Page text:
Dunham tells his life story with the occasional help of his characters. The snark I'm used to in his standup isn't much here -- instead, he tells things sincerely. It's calm, but not boring.
Since the title mentions "being human," I was expecting a broader focus, but I did appreciate Bering's matter-of-fact manner in writing and speaking. Once I found myself disagreeing with him, but not about his scientific research - just his "suspicions." And he mentions readers' feedback, so I know that if I choose to write to him, he'll actually read it.
Actually, yes -- the narration was so much fun, in combination with Colfer's writing, that even though the end might seem silly in synopsis, I would totally listen again. I so enjoyed the main character -- someone I'd like knowing for real.
I had hoped that this would be as good as Pompeii, which was fun and somewhat educational, but, no... I couldn't finish it for boredom and confusion, trying to remember characters and understand their motivations -- I wonder if I would like it more if I knew more Roman history already.
I love love loved listening to the gifted little boy's part; other reviews I read made it sound like it was the voices of the other readers that brought down people's reviews, but I thought their readings were well done -- it was the characters themselves who needed help. Oh, so much help. I was very pleased to stick it out to the end, but I cried too much on the way there.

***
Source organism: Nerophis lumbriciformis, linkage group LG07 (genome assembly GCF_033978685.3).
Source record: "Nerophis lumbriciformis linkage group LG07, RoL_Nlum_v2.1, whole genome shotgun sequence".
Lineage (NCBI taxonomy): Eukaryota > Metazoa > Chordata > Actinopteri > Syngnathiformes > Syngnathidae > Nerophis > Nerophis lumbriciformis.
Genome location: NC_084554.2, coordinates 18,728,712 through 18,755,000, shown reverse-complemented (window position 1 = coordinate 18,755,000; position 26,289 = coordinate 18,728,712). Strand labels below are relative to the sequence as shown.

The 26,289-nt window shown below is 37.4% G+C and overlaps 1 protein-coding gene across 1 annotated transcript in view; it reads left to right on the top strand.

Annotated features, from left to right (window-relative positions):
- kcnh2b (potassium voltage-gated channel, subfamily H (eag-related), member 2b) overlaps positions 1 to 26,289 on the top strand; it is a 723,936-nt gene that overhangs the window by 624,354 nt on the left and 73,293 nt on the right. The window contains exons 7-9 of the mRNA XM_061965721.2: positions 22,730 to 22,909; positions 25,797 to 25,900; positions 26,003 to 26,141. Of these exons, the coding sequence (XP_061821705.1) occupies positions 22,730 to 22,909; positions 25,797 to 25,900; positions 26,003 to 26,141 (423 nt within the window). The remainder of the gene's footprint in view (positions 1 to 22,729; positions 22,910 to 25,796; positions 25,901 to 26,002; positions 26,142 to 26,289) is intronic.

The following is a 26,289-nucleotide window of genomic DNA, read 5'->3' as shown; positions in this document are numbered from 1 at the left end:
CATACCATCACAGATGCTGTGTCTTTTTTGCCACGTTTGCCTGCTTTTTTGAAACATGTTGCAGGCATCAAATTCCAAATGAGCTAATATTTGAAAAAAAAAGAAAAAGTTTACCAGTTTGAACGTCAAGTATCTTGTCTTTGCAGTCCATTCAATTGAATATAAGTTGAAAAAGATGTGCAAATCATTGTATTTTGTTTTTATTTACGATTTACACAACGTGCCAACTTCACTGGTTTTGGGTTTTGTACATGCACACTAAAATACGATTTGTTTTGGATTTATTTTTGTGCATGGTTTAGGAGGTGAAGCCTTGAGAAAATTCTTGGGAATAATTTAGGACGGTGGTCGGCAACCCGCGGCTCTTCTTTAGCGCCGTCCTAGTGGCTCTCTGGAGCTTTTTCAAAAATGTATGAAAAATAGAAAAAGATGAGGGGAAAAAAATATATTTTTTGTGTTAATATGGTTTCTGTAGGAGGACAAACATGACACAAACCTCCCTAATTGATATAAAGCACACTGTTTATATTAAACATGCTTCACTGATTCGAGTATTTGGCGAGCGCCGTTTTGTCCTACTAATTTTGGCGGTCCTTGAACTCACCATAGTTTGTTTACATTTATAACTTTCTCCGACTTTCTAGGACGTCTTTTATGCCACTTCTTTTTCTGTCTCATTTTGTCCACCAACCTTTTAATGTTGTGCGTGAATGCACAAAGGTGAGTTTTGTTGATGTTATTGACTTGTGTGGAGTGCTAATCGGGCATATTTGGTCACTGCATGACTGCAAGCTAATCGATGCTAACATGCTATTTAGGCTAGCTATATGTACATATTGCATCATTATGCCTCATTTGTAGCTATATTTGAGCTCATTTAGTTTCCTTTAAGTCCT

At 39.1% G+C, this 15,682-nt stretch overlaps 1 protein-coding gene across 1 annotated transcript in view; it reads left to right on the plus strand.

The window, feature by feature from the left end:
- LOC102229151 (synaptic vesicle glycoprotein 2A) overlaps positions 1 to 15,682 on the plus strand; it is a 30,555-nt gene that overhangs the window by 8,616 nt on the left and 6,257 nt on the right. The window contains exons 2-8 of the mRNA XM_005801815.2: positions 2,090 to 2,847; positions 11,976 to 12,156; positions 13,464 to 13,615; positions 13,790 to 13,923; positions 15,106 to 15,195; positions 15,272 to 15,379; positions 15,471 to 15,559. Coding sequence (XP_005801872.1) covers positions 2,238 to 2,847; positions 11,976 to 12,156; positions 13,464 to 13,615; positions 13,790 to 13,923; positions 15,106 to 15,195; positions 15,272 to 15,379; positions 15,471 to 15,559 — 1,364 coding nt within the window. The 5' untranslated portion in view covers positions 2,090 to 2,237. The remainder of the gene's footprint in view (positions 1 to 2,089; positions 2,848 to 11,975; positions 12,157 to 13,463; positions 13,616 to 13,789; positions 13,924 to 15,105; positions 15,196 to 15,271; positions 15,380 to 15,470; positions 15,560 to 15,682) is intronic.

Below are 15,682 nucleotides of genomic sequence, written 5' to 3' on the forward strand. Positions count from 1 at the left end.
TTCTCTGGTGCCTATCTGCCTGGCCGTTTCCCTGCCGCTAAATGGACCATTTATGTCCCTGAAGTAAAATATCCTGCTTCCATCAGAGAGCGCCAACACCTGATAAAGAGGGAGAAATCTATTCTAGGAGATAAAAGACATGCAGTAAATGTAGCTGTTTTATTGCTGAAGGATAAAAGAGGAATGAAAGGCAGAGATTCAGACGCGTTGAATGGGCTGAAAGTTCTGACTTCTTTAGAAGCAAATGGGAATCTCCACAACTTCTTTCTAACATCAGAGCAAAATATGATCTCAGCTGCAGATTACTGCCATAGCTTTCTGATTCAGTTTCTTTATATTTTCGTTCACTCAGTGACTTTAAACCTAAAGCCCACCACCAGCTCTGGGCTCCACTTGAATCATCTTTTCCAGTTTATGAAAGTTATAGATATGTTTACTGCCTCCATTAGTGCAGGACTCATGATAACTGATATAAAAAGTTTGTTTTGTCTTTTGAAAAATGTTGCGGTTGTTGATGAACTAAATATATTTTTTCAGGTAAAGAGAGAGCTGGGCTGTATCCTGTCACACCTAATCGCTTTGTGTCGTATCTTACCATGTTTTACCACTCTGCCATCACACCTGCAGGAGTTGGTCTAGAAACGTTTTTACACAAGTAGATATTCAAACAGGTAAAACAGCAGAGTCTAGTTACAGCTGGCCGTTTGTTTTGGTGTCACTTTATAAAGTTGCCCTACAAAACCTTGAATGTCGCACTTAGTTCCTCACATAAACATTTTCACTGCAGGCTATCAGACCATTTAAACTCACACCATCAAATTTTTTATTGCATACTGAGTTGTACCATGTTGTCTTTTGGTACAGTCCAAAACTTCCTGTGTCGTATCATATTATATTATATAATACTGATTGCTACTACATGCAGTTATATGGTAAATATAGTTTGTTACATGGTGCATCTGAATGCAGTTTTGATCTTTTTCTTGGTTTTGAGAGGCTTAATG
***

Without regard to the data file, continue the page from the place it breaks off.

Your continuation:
A side note -- this is the only book I've come across that's made the Dresden bombings real enough for me to understand.
I kept losing track of the characters and lost patience. Listened to a couple of hours and quit.
... it came SO highly recommended from a reader friend and from so many here. I listen to books during my commute to and from work -- an average of 3 hours per workday. I should have finished this book weeks ago. I have tried. Out of loyalty to my friend, I will finish this book -- eventually -- but it is not entertaining or even very educational, as its details can be so repetitive. Perhaps in a few more hours, a few more weeks, when I have got to the end, I will have something more exciting to say and renege my opinion here. I can see that I am in the minority as it is; I must be too impatient.
Not surprisingly, American gods are material goods, rather than spiritual heroes -- but we learn of this through our protagonist and epic hero Shadow, who, once out of prison, lands a job with Wednesday and experiences one weird thing after another, read aloud beautifully by the same guy who reads Steinbeck's East of Eden. I loved the way so many old and new myths intertwined, on earth and in more spiritual realms, current and historical -- and the more I listened, the more I wanted to hear. The sample Audible provides as a teaser doesn't do the story justice at all -- Shadow is far more interesting a character than his boyhood excerpt reveals. I liked this even better than The Anansi Boys -- darker, and also deeper.
I wasn't sure what to expect after listening to The Curious Incident, which I *loved*, but Harmon delivered on this one, too. Narrated from several characters' viewpoints, the listener gets inside a British family's joys and flaws, laughing and sympathizing the whole way through. When my iPod runs out of whatever's new in the car, I've returned to this story with pleasure. Enjoyable.
I read Pillars of the Earth 15 years ago, and loved it; I liked listening to this one even more. Every one of the characters is believable, and the ending is satisfying. I didn't want to miss a word, even of the occasional descriptions of the physical layout of a town, or the physics of building. I overheard a description of Oprah's choice of Pillars of the Earth regarding its affairs of church and state, but at first thought this was the book she'd chosen, as so much of this book also reflects this power struggle.
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